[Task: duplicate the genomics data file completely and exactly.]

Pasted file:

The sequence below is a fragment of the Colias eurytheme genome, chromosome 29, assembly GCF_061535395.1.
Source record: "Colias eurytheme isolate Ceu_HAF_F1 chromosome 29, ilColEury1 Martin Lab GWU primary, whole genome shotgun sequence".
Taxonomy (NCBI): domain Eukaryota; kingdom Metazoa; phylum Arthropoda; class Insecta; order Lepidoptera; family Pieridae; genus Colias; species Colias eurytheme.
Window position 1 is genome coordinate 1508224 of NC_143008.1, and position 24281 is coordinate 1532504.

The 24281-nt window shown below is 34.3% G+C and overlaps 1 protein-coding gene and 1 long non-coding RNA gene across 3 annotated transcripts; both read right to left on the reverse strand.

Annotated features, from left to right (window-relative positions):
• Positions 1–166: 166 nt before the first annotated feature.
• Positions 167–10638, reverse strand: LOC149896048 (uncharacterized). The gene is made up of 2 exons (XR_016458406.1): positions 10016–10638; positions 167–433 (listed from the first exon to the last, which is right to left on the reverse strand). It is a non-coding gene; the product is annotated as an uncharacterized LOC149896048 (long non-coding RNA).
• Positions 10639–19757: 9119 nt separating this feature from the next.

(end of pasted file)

The sequence below is a fragment of the Colias eurytheme genome, chromosome 29, assembly GCF_061535395.1.
Source record: "Colias eurytheme isolate Ceu_HAF_F1 chromosome 29, ilColEury1 Martin Lab GWU primary, whole genome shotgun sequence".
Taxonomy (NCBI): domain Eukaryota; kingdom Metazoa; phylum Arthropoda; class Insecta; order Lepidoptera; family Pieridae; genus Colias; species Colias eurytheme.
Window position 1 is genome coordinate 1508224 of NC_143008.1, and position 24281 is coordinate 1532504.

The 24281-nt window shown below is 34.3% G+C and overlaps 1 protein-coding gene and 1 long non-coding RNA gene across 3 annotated transcripts; both read right to left on the reverse strand.

Annotated features, from left to right (window-relative positions):
• Positions 1–166: 166 nt before the first annotated feature.
• Positions 167–10638, reverse strand: LOC149896048 (uncharacterized). The gene is made up of 2 exons (XR_016458406.1): positions 10016–10638; positions 167–433 (listed from the first exon to the last, which is right to left on the reverse strand). It is a non-coding gene; the product is annotated as an uncharacterized LOC149896048 (long non-coding RNA).
• Positions 10639–19757: 9119 nt separating this feature from the next.